Upon arriving at the stadium on the first day, I found out that the primary position for photographers would be from the soundboard, which was positioned about halfway back on the floor. When I heard this, I was immediately thankful that I was equipped with the extra reach of the 180-400mm lens and its built-in extender. Because I was working for the stadium, I was also able to borrow a ladder from the maintenance department so I could get a higher vantage point above the audience and their camera phones.

While photographing from the sound board, the 180-400mm was my main lens, incorporating a good range of medium to tight photos without having to move. This monopod also gave me enough height to reach my higher vantage point on the ladder (not all monopods are tall enough). The 70-200m was my wide to medium lens for photos of the entire stage.

Here are some examples of what I was able to get at different focal lengths from the sound board:

70-200mm f/2.8 at 70mm
70-200mm f/2.8 at 200mm
180-400mm f/4 at 180mm
Lens: 180-400mm f/4 at 400mm
Lens: 180-400mm f/4 w/1.4x at 560mm

One thing I was quickly reminded of (since I don’t get to use glass this long very often), was that I needed to increase my shutter speed when using longer focal lengths to maintain sharpness. At 1/125 or 1/250 shutter speeds, I was still seeing blur from the movement I had as I was following the performers. Thankfully I caught it early and was able to increase my shutter speed to compensate.

The 180-400mm has a maximum aperture of f/4 without the extender engaged, and that becomes f/5.6 when you engage the extender. Keep this in mind if you ever use an extender so that you (or the camera) can compensate by increasing your ISO to maintain the desired shutter speed.

As the venue’s photographer, I was able to move around to different areas and keep photographing throughout the show.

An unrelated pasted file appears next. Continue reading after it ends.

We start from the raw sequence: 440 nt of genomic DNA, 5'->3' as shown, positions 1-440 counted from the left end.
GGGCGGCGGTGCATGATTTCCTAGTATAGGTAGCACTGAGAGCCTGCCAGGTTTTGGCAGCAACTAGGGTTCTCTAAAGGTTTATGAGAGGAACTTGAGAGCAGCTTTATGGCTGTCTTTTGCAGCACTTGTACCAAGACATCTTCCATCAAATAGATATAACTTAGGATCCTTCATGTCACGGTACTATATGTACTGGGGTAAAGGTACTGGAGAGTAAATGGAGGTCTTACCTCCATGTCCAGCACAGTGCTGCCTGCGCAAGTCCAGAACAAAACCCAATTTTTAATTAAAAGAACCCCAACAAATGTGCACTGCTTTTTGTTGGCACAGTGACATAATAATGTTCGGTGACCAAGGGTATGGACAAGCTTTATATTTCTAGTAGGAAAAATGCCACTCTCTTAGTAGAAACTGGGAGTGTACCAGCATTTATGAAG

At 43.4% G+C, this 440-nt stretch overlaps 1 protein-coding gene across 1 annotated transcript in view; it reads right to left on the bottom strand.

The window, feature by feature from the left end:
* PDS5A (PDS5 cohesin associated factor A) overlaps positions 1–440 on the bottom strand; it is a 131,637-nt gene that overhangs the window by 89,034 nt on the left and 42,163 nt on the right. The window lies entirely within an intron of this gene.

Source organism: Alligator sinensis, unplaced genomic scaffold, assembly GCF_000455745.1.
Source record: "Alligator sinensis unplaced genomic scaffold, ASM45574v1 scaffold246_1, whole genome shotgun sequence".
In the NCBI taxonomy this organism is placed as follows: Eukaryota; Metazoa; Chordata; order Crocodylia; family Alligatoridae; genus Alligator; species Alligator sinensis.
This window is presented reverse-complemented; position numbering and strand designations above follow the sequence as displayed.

I love roaming around in the crowd with a wide or medium lens to find excited fans, whether they’re holding homemade signs:


#TravelTuesday still isn’t quite what it should be, but then again, nothing is at the moment. Something else that’s adapted to the change in the world around us is this year’s Worldwide Photo Walk, and that’s what I want to explore today. I’m Dave Williams, and I’m here every Tuesday on

Yesterday, Scott showed a video explaining the reasons for the Photo Walk, one of which is the Springs of Hope Kenya orphanage. There are other reasons to get involved, but today, I want to address the things that may be missing from a regular photo walk. The thing is, networking is a big part of it. Sure, there are awesome prizes, but the long-term benefits of getting involved with such an awesome, grand, and sociable photographic event revolve around networking. First up, if you haven’t seen the video, watch it.

Okay, so now you should be well aware of the charitable benefits of the event, as well as the prizes! Those prizes are amazing, by the way, and because of the nature of the Worldwide Photo Walk, this year Scott will be joining everyone by way of a live video, broadcast throughout the day. I’ll also be joining him, along with other photographers and KelbyOne instructors, and we’ve all teamed up to add to the prize pool—there are some seriously cool, bespoke opportunities to bid on, as well as standing for a chance to win big. You’ll see more about that soon enough, and it’s explained in the video. But back to my point…